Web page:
A school built for the 21st Century is opening in Wadena.
Not only will Wadena-Deer Creek's new secondary school offer some of the latest technology to students in grades 5-12, it will incorporate "green" features that Integration Specialist Kelly Shrode feels will make a positive impact on the entire community.
Green technology is weaving itself into the fabric of life all over the planet, and the design of the new WDC secondary school incorporates pages of ideas - from external and internal natural lighting to geothermal heat. The whole idea is to find ways of meeting the needs of people in sustainable ways.
"Some of the things you're not going to be able to see, but in the future they will be noticed," Shrode said.
WDC Superintendent Virginia Dahlstrom said the District 2155 School Board was already talking and incorporating new technology into the curriculum when an EF4 tornado destroyed the secondary school in June 2010.
Building architect Perkins + Will provided WDC school officials with pages of green technology innovations before construction began. General Contractor Krause-Anderson has been responsible for seeing they are incorporated in the design.
"This will be a high-performance facility with sustainable energy and technology," Dahlstrom said.
The size of the $38.4 million secondary building was enlarged earlier this year by the addition of a $1.8 million storm shelter, a feature the earlier building did not have. People who were inside the secondary school when the tornado struck took shelter in gymnasium locker rooms. The building's storm shelter will double as a gym, but in case of an emergency it can provide a haven for more than 1,000 people.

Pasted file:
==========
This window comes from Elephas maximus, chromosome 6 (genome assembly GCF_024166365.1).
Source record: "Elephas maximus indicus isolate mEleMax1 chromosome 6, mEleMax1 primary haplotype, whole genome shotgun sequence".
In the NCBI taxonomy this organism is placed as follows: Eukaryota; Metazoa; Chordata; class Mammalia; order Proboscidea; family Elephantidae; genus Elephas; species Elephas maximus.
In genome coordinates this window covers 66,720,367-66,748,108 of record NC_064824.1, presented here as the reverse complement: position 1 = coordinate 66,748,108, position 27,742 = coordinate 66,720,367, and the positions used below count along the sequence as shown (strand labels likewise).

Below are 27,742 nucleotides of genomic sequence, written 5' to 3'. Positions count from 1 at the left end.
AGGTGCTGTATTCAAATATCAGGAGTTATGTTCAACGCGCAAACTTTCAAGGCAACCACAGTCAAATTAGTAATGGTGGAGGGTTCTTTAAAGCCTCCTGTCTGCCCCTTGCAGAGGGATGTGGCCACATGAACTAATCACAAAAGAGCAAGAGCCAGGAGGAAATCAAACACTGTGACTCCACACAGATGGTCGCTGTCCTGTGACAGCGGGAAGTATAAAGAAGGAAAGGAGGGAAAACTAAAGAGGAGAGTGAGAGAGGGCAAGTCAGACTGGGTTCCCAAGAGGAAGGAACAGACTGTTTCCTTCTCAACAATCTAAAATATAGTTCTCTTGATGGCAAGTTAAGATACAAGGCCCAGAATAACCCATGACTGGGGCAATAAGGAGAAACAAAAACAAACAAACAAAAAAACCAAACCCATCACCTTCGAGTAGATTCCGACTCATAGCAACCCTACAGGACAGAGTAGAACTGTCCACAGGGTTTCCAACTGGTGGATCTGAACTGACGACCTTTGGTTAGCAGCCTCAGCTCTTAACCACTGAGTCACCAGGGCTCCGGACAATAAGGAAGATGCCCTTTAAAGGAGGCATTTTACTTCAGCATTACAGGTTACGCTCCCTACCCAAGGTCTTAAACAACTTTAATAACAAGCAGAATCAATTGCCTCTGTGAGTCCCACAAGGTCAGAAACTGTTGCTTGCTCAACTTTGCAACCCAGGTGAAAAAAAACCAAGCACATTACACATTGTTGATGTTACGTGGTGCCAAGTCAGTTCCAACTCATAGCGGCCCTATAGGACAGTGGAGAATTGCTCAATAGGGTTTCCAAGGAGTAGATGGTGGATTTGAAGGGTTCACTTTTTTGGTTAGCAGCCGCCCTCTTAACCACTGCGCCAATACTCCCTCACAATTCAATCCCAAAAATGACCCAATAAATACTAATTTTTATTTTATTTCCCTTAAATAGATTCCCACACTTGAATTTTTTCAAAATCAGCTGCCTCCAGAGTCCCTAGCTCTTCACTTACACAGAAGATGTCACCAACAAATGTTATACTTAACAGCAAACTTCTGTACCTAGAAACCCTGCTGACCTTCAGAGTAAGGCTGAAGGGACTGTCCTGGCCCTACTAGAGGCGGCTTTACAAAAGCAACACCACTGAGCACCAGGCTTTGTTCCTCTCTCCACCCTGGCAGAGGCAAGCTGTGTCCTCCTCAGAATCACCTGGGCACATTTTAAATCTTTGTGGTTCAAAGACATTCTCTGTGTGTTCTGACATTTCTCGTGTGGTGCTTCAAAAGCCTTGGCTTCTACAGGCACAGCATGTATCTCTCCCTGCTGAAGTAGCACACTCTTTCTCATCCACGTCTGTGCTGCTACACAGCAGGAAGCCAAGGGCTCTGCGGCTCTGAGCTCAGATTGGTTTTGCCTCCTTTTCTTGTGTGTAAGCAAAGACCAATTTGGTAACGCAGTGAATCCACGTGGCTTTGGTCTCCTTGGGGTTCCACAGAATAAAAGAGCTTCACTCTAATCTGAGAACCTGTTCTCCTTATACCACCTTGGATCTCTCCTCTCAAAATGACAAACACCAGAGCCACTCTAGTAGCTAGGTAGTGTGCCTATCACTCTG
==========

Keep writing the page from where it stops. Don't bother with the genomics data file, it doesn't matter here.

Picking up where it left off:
WDC Technology Coordinator Aaron Johnson has called the experience of equipping the new school "exciting but stressful."
Johnson said the new school will have many features of a "smart home," with technology playing a lead role.
A central core of servers will run the building's phones, lights, security system, heating and air conditioning. A problem with heating, for example, can be fixed by Climate Makers from their offices in the Twin Cities.
There will be 640 iPads in the new secondary school. Faculty members received their iPads in April, and students will be issued there iPads when school begins. The iPad can be quickly and easily updated with information, making it a cost-effective alternative to textbooks.
In addition to the iPads, WDC students will find white board projectors in every class room and 57 wireless access points throughout the building.
"I think they are going to be excited," Johnson said.